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Stocks Pare Losses After Initial Dubai Drop

Stocks pared their losses Friday, after a sharp drop at the open amid worries about Dubai defaulting on its debt.

The Dow Jones Industrial Average was down about 130 points in late-morning trading, after falling more than 200 at the opening bell.

The CBOE Volatility Index, widely considered the best gauge of fear in the market, jumped back to around 25, after finishing Wednesday's session near 20.

General Electric , Alcoa and Caterpillar were the biggest drags on the Dow at the open.

As the morning went on, tech components Microsoft and HP slipped to the bottom of the pack.

The dollar rallied against most major currencies as investors looked for a safe haven. But it was no match for the yen, which hit a 14-year high against the dollar.

Gold fell more than $20to below $1,170 an ounce. Oil dropped below $75 a barrel.

Dubai, which became a trading and tourism hub and enjoyed a construction boom before the crisis, said it would ask creditors of Dubai World and Nakheel to agree a 6-month standstill on billions of dollars of debt which it is seeking to restructure.

It is estimated that Dubai owes anywhere from $80 billion to $90 billion. Dubai World accounts for $59 billion. Nakheel is the builder of the three palm-shaped islands off Dubai.

Bank stocks were hit by worries about Dubai's debt. Citigroup was among those with the heaviest exposure.

Winterizing Your Portfolio - A CNBC Special Report
Winterizing Your Portfolio - A CNBC Special Report

Several analysts said the market had gotten ahead of itself and investors, predictably, used the Dubai news as an excuse to sell.

The Dubai fallout is a correction, not the beginning of a new crisis, Pimco's Mohammed El-Erian said on CNBC this morning, adding that the market's reaction shows financial markets haven't calmed down after last year's collapse.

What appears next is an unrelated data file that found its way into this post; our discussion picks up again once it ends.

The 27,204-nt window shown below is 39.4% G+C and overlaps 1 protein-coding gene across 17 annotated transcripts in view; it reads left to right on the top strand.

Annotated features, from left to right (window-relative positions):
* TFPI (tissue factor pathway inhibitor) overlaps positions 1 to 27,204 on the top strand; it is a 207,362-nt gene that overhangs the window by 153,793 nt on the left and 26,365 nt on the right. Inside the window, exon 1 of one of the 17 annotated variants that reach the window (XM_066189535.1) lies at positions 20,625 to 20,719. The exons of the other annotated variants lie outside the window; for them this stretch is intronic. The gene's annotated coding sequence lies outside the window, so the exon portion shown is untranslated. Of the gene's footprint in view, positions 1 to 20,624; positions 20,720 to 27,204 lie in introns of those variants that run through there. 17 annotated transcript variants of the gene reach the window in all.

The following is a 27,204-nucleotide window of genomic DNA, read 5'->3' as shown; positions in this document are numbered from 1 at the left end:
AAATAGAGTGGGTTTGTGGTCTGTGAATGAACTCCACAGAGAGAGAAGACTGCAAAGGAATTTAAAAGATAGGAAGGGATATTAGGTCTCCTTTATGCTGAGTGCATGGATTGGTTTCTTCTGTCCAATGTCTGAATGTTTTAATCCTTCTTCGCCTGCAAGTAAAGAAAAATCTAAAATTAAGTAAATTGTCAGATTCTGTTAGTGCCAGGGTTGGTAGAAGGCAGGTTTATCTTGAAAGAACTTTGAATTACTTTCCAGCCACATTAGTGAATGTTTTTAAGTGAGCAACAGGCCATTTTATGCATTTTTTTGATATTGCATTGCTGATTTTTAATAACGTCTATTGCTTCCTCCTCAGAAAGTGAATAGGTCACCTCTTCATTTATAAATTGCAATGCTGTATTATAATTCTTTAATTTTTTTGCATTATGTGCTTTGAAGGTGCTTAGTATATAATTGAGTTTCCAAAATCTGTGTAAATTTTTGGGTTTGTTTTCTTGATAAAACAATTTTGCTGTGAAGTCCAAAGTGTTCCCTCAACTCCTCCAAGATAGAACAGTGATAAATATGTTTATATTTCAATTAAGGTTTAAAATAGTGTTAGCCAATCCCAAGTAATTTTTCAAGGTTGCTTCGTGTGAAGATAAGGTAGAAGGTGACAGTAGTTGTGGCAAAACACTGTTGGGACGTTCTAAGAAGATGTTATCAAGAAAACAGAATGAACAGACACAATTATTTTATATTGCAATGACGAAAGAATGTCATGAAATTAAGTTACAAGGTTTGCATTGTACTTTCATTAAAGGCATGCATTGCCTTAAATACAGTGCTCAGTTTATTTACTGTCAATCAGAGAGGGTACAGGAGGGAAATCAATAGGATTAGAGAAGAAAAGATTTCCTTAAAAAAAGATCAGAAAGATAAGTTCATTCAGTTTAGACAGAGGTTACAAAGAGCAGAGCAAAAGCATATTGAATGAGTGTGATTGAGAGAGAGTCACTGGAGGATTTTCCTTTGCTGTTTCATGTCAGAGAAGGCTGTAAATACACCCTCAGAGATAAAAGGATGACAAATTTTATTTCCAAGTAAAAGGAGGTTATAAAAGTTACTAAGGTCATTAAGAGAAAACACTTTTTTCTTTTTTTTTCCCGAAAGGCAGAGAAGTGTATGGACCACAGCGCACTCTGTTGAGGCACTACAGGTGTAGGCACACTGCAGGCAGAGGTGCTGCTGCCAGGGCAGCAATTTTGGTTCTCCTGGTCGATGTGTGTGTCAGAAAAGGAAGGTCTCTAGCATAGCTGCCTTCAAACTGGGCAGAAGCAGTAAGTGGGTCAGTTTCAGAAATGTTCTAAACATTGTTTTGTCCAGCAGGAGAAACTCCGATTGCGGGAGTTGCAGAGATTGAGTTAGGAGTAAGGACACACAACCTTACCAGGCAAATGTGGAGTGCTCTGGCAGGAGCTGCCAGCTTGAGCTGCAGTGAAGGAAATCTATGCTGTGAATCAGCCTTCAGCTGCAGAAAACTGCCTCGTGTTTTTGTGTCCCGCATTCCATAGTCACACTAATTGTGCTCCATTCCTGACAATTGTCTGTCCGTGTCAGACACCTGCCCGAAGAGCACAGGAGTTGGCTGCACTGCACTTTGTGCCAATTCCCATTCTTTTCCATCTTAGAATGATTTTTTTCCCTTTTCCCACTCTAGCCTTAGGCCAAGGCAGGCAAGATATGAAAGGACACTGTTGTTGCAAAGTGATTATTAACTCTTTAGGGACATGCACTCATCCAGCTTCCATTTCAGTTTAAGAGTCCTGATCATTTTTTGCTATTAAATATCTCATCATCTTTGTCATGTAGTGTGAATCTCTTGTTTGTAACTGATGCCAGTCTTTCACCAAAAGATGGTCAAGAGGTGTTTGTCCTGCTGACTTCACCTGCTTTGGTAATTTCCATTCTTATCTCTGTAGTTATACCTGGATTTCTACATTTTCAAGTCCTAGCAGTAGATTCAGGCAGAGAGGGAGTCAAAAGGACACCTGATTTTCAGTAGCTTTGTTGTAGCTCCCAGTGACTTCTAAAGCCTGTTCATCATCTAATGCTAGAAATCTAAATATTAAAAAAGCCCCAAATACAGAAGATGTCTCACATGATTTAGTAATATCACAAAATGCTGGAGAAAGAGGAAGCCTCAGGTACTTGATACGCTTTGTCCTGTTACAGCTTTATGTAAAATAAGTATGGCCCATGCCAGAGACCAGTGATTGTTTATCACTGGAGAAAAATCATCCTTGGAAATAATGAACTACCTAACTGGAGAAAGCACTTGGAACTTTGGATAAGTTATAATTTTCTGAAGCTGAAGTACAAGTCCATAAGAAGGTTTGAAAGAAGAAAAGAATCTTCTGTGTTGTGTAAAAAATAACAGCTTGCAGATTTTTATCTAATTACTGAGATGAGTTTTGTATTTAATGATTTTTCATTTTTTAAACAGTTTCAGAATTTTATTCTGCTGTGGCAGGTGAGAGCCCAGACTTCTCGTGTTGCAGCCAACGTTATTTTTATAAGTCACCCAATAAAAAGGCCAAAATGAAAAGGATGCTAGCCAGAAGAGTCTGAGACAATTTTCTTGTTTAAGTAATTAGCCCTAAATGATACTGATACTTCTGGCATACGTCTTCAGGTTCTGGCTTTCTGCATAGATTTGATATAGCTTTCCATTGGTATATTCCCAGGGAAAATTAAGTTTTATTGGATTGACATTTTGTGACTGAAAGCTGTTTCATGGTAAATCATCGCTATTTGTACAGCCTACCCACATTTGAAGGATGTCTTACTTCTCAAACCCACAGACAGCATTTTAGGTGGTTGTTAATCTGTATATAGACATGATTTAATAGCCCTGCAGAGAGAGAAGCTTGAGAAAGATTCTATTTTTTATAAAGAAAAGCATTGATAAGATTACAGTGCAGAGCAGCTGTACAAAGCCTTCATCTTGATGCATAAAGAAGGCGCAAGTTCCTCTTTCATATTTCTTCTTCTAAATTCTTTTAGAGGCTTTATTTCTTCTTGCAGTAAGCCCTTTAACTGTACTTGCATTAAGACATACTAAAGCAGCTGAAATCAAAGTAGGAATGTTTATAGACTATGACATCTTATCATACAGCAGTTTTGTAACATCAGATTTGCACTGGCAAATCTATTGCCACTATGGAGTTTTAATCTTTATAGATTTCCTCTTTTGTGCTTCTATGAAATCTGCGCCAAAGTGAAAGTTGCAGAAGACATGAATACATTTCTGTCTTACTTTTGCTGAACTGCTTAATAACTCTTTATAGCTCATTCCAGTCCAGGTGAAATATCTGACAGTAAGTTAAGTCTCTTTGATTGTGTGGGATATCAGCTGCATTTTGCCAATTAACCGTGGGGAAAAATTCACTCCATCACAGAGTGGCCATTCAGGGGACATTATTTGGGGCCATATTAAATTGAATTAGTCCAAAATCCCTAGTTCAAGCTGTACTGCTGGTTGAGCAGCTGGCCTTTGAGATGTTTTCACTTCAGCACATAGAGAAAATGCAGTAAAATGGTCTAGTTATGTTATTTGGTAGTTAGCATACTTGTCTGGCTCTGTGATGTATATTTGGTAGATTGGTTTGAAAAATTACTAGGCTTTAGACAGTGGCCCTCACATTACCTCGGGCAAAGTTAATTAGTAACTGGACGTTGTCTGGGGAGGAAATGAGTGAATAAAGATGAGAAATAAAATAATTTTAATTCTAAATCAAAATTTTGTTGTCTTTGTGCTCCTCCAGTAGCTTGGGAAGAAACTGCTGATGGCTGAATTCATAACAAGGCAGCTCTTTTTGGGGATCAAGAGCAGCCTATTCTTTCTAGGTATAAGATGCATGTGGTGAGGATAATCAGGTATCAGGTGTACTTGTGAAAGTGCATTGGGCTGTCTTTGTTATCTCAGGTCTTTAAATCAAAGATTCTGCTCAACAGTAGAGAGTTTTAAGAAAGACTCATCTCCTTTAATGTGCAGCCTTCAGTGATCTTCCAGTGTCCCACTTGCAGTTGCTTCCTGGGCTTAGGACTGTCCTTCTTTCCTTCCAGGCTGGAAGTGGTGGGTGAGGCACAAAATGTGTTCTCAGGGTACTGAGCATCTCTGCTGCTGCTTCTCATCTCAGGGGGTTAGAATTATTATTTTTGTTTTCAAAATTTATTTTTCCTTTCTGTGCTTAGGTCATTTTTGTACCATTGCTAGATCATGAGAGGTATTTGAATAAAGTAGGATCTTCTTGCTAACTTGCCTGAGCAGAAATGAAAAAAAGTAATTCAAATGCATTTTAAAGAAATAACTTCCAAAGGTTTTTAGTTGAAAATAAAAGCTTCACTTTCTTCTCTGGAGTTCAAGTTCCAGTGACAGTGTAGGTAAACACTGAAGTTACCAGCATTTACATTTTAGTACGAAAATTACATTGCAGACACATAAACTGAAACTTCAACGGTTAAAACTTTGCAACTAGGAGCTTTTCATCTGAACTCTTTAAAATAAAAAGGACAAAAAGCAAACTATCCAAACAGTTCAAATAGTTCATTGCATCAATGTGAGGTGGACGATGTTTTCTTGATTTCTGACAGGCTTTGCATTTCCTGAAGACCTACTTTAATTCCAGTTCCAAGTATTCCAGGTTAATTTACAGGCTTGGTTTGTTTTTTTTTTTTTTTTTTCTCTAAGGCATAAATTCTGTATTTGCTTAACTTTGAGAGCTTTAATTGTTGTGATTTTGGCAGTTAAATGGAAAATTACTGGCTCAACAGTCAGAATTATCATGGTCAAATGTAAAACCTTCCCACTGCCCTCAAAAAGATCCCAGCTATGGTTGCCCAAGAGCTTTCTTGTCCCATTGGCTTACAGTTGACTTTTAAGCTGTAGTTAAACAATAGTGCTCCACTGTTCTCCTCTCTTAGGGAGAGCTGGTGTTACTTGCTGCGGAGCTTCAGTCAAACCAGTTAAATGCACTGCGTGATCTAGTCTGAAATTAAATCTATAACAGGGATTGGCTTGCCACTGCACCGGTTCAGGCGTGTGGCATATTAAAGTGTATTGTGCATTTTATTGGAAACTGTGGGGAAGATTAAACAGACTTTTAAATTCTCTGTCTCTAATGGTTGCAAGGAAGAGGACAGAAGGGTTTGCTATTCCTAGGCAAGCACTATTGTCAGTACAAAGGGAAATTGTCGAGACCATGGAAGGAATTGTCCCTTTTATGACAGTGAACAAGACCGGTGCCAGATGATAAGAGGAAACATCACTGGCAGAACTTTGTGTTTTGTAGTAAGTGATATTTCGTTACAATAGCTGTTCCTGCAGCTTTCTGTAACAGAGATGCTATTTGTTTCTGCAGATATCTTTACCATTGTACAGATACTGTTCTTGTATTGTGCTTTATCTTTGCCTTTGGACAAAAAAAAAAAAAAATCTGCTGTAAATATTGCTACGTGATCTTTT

"Now I think investors are going to look much closer to fundamentals," he said.

This is just a blip for the market, Arjuna Mahendran, head of investment strategy Asia at HSBC Private Bank, said on CNBC Asia.

"I characterize it as a case of indigestion...it's like having a very rich meal — you just get indigestion if you can't really process it that fast, and they rolled out a lot of capacity expansion," Mahendran said.

"I would wager that if risk assets see short-term corrections in prices, it's a good buying opportunity... because the broader picture is one of steady recovery across the world," Mahendran concluded.

Still, most investors were expected to wait until the dust settlesbefore jumping back into the market.

European markets rebounded Friday, with major indexes up about 0.8 percent in late trading, after falling more than 3 percent Thursday on the news.

There are no major U.S. economic or earnings reports due out today.

The New York Stock Exchange will close early — at 1pm ET.

While financial markets were roiled by the Dubai news, shoppers here in the U.S. crawled out of bed in the dark to take advantage of some blockbuster Black Friday deals and start their holiday shopping.

The early reports are that the season is off to a good start: Lines are longer and carts are fuller.

Most retailers expect to beat last year's sales numbers, which were weak, but don't expect to even come close to 2007 sales, which occurred before the financial crisis hit.

Discount retailers like Wal-Mart Stores and Target are expected to see the heaviest traffic over the holiday weekend, followed by department store chains like Macy's and Kohl's .

Send comments to cindy.perman@nbcuni.com.